Last Thursday I attended a ’Repository Softwares Day’, organised by the Repositories Support Project (RSP). Held at the Museum of Science & Industry in Manchester, the event comprised a good mix of presentations and exhibits from key software developers such as EPrints, DSpace, Fedora, and so on.
Microsoft were there, talking about their complete cycle of solutions for the scholarly community. So, from tools to assist academics in researching and writing their paper, through to publishing platforms for hosting e-journals, and then finally their open-source repository software.
In terms of the repository end, I was left wondering whether there is room for more software – certainly in the UK, where EPrints and DSpace are very well established. Of more interest, in my opinion, was hearing about their article authoring add-in for Word 2007. Installing this enables the user to create very well structured technical documents (e.g. journal papers) in a way that captures additional metadata and semantic information at the authoring stage. The add-in also makes use of SWORD (Simple Web Service Offering for Repository Deposit), meaning an author could potentially deposit their article in whatever repository they choose from within Microsoft Word at the click of a button, assuming the repository is SWORD-compliant. This carries benefits for both the author (through ease of deposit) and Repository Managers/Administrators (possibly more full text). We will certainly be looking at making ORO SWORD-compliant in the coming months so as to take advantage of these features.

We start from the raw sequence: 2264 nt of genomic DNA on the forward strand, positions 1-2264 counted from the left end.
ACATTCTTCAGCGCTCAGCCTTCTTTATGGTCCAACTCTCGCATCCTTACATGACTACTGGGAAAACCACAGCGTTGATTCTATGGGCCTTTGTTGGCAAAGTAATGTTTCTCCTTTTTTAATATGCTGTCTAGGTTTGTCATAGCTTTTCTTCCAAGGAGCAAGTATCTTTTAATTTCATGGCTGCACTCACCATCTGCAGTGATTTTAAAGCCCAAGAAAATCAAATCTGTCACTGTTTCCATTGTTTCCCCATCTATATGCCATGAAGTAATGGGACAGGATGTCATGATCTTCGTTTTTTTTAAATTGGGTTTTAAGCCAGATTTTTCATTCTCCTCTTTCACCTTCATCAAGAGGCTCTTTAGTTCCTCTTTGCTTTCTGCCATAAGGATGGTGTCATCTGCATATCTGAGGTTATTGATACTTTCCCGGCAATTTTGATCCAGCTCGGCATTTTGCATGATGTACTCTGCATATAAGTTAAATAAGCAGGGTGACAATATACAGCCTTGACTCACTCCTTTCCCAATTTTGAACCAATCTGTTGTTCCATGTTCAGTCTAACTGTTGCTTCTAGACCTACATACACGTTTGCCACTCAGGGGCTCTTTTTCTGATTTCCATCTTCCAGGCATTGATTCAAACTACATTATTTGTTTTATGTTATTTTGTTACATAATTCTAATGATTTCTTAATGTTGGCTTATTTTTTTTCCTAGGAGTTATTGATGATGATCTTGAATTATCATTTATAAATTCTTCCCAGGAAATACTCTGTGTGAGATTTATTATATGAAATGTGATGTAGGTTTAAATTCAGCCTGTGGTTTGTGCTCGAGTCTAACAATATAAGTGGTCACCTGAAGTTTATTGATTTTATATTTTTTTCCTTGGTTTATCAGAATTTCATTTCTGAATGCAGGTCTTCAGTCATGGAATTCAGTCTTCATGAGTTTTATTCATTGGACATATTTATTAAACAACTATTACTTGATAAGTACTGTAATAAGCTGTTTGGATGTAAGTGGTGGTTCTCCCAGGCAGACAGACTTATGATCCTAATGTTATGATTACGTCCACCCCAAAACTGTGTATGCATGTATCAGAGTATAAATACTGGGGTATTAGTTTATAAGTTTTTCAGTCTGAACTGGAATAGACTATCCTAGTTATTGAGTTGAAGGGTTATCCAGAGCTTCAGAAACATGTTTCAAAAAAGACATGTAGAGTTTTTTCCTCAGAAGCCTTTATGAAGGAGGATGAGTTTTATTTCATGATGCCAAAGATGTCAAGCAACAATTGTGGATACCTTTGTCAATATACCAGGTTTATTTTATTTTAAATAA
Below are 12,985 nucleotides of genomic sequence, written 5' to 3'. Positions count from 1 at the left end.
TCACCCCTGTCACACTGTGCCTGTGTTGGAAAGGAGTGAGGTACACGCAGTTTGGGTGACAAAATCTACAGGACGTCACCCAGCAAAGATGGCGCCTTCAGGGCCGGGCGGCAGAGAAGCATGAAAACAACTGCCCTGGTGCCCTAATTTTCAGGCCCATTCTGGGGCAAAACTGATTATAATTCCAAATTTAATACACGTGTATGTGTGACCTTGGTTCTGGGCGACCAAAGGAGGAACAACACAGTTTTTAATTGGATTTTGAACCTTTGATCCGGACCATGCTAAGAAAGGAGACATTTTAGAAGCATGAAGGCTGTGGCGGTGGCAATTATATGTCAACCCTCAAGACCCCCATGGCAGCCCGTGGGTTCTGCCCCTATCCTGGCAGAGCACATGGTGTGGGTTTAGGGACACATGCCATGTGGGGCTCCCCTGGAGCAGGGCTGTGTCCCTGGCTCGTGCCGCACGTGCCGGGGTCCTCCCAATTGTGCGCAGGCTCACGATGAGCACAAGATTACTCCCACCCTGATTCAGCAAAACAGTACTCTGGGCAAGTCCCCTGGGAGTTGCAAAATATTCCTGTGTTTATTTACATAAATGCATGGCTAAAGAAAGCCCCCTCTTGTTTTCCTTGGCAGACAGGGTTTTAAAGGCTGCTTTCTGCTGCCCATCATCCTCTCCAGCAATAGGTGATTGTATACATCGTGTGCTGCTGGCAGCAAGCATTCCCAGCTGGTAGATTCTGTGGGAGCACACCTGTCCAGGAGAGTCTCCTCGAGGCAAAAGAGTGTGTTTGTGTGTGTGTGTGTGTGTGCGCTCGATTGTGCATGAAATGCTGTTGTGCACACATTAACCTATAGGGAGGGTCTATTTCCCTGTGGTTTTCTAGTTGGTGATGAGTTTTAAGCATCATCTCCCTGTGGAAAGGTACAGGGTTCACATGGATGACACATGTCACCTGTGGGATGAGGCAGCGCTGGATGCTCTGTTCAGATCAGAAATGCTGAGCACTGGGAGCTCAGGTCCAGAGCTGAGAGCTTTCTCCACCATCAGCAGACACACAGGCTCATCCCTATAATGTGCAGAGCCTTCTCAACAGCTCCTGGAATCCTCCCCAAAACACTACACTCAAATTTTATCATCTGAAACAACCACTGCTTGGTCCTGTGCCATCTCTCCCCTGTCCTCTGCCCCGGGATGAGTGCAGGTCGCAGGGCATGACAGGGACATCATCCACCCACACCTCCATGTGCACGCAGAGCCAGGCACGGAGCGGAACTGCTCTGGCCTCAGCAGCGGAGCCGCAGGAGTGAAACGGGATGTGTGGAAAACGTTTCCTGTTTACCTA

Another tool that I came away from the day feeling quite excited about is SNEEP (Social Networking Extensions for EPrints). I’d read bits and pieces about this plugin for EPrints (the software underpinning ORO) prior to attending this day, but I was really grateful of the opportunity to see an actual presentation on it. Basically, installing the plugin would give us three new features for ORO: the ability to comment, to bookmark, and tag individual eprints. The various permutations of who can and can’t add / see comments and tags are explained in the SNEEP Wiki pages; again, I expect us to look into the possibility of installing SNEEP for ORO in the coming months.
The final major point of interest from the day for me was hearing and learning more about the various CRIS (Current Research Information System) solutions on offer. I’m going to mention Symplectic here, not because I’m endorsing the product, but simply because I attended their presentation, so it’s the one I feel most informed about currently. I was particularly impressed by Symplectic’s Publications Management System, which automatically gathers publications information from key databases such as Web of Science and ‘asks’ academics by email whether the publications it has found belong to them. If the academic clicks ‘yes’ then the article can automatically pass through to their repository, giving them the option to attach full text beforehand. More needs to be known, but one can see how a system like this could take away a lot of the data entry needed to populate a repository – an element typically cited by academics as the biggest barrier to depositing their work. However, the depositor is still making a conscious decision to put their work in their repository, but at the click of a button rather than by filling in lots of data fields manually.
All told, this was an extremely informative and thoroughly enjoyable day!